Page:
Why Kids Love Teddy Bears And Stuffed Animals, According To Science
Some teddy bears are just tchotchkes. So what's the difference between those ones and the ones that help? And how does one become the other?
There will be a teddy bear. There always is. Stuffed animals are not simply ubiquitous — more than half of American adults still have their childhood teddy bears — but they’re ubiquitous for a reason. Scientists regularly find that so-called “transitional objects” like stuffed animals help children handle emotions and limit stress. In the aftermath of the 2012 school shooting in Newton, Connecticut, well-meaning donors sent 7,000 teddy bears to survivors and their families. This was an act of sentimentality, but it was also a practical psychological measure. Teddy bears can be meaningfully helpful.
But not all of them are. Some teddy bears are just tchotchkes. So what’s the difference between those ones and the ones that help? And how does one become the other? These are complicated questions because the answers are to be found in the murky realms of emotion. But there are answers. The human-bear bond may be ineffable, but the dynamic is fairly well-understood.
Studies have shown that the modern teddy bear is — perhaps purposefully and perhaps through a quasi-evolutionary sort of selection — engineered to have the precise facial features and dimensions that the human brain yearns to cuddle. Beyond cuddling, these fuzzy creatures are uniquely capable of dampening psychological trauma, studies suggest, and replacing absentee parents. And scientists suspect that some children become so attached to their optimized teddy bears that they attach individual, lifelike significance to the inanimate object.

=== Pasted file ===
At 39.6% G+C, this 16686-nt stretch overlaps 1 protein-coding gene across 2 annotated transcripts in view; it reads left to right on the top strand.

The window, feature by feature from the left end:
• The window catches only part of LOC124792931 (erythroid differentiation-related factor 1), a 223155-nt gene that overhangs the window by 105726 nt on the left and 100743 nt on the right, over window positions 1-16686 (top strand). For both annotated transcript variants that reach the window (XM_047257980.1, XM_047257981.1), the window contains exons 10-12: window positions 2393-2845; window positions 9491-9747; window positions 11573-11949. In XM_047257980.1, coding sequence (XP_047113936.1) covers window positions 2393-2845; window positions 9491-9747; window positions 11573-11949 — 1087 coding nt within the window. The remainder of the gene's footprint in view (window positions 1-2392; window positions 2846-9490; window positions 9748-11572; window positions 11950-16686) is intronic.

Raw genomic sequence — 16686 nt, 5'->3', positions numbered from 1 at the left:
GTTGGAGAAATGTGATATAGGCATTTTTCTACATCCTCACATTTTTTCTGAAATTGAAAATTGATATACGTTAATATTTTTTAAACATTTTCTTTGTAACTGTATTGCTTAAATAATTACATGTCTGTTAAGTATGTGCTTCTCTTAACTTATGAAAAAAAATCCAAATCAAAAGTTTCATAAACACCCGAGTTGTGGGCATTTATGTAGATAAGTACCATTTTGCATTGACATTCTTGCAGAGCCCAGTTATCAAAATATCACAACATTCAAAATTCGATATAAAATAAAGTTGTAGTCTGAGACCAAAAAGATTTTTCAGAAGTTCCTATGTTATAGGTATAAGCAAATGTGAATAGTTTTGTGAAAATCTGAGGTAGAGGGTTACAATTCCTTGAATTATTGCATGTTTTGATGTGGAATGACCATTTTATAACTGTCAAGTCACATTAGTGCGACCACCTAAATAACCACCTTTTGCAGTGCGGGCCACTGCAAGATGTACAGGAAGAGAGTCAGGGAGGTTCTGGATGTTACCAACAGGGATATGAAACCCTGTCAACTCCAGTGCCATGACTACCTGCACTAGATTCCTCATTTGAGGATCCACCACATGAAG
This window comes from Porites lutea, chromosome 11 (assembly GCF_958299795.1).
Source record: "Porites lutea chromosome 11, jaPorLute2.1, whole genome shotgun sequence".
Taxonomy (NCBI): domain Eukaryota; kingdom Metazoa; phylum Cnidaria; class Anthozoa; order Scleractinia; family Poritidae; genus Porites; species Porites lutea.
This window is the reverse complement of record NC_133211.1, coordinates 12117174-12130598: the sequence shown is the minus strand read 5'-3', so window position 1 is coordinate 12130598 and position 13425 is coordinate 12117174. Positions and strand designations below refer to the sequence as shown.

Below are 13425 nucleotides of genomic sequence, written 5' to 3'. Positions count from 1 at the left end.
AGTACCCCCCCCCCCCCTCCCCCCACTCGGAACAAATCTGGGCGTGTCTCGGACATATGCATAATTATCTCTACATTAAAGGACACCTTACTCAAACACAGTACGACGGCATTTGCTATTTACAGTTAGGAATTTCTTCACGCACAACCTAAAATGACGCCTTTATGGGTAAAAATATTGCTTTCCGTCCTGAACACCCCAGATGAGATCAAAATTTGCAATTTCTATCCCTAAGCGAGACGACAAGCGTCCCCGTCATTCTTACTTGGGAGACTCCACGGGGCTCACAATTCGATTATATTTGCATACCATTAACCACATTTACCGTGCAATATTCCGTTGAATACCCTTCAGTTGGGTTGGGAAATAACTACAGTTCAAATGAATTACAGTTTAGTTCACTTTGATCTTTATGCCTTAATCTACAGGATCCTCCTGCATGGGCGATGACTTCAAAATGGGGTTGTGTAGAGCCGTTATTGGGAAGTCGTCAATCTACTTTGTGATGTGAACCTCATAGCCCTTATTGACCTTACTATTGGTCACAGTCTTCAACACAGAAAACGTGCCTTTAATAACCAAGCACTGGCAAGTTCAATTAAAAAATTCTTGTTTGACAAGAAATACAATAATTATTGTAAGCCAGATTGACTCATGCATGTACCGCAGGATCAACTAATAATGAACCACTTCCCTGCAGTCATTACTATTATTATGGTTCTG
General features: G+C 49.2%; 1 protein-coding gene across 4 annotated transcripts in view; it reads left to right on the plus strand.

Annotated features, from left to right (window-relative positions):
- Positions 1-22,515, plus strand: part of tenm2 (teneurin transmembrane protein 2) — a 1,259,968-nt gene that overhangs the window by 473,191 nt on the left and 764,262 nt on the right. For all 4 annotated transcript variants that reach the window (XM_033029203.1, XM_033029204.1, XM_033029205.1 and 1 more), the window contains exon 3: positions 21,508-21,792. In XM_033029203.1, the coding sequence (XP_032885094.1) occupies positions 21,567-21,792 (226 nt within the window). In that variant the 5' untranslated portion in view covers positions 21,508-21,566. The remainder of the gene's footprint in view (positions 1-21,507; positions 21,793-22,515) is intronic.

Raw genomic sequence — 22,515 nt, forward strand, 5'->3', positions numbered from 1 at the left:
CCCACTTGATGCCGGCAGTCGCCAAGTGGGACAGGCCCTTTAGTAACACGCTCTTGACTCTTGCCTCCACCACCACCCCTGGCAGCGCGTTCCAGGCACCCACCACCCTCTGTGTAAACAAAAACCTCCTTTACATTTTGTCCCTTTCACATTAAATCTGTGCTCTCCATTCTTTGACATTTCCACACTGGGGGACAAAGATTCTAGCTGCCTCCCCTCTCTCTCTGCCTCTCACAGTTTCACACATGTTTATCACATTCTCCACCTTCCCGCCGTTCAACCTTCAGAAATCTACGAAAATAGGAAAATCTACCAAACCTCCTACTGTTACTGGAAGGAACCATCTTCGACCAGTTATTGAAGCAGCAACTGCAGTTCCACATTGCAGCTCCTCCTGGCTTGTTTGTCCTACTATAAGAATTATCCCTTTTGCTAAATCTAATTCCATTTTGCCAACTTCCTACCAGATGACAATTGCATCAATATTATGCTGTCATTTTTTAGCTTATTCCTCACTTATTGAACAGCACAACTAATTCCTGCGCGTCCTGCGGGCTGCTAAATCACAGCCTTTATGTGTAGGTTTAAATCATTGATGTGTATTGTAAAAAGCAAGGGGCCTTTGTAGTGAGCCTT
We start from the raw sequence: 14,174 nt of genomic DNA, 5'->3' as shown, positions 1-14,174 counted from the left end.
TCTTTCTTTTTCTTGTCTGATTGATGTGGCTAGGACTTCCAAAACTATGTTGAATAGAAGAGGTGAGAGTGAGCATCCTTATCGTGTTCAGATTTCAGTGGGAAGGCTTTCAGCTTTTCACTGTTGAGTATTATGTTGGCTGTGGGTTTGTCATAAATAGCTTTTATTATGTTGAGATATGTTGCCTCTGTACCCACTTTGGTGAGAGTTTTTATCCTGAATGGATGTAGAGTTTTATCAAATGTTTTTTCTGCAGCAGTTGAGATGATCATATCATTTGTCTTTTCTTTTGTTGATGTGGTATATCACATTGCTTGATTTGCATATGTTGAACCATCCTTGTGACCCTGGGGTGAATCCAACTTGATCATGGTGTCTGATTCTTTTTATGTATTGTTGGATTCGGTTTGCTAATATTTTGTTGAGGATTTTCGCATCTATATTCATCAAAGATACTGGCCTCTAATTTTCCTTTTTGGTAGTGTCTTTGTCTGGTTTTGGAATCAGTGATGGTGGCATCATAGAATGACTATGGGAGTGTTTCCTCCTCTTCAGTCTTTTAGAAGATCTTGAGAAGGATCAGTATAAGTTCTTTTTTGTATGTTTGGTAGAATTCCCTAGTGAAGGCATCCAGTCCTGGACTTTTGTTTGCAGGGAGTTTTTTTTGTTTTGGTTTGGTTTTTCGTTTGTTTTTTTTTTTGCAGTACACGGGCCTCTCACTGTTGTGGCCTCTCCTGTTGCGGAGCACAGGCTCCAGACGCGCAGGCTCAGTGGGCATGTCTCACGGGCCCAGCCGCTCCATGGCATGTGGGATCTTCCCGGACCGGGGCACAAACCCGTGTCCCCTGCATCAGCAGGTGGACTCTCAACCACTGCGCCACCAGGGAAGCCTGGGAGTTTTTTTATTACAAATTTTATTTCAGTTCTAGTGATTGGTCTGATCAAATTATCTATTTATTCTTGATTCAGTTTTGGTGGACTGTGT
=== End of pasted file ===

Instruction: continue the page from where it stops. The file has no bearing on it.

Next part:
How To Design The Optimal Teddy Bear
Softness is key. One large, robust study found that one in three children expressed attachment to an inanimate object, but that only 7% of these children were enamored with a hard toy such as an action figure (sorry Woody and Buzz). Thirty-one percent of the kids were attached to teddy bears or other soft dolls, beating attachment to security blankets by several percentage points but falling shy of the 38% who clung to soft fabric (mostly rags or pieces of cloth).
But teddy bears aren’t just capitalizing on the human urge to cuddle with something soft. They’re designed to elicit nurturance and affection, according to a 2012 paper. Citing research conducted by the legendary zoologist Konrad Lorenz in 1950, the authors note that a short face, large forehead, protruding cheeks, and maladjusted limb movements all naturally seem to make properly proportioned humans glassy-eyed. Subsequent studies have confirmed Lorenz’s suspicions. Stephen J. Gould went so far as to claim that, as Disney’s early and mischievous Mickey Mouse evolved into its lovable modern form, Mickey’s face evolved accordingly.
Historically, teddy bears have walked the same hallowed ground. The authors of the 2012 paper note that one of the first teddy bears from 1903 — derived from a picture of President Teddy Roosevelt with a brown bear — had a low forehead and a long snout. Over time, vintage teddies were supplanted by newer models with large foreheads, short snouts, and dominant cheeks.
“Dolls have come to emphasize or exaggerate these features,” the authors wrote. “Cartoon characters do likewise, and those animals most often selected as pets tend also to have them.”
Teddy Bears Improve Psychological Well-Being
Cuddling teddy bears “evokes a sense of peace, security and comfort,” psychologist Corrine Sweet said in a 2010 press release (for a Travelodge study, of all things). “It’s human nature to crave these feelings from childhood to adult life.”
One striking example of how stuffed animals satisfy our psychological needs even as adults appeared in the journal Social Psychology and Personality Science in 2011. Researchers first psychologically damaged a group of volunteers by “socially excluding” them — in this case, by giving them negative feedback on a personality test (“You’re the type who will end up alone later in life”). Others received more generous assessments. Then, the researchers asked each participant whether they were willing to share money with a friend, and whether they would be interested in participating in future studies. Predictably, those who received negative feedback felt less charitable. They weren’t terribly interested in participating in future studies and not particularly good about sharing money.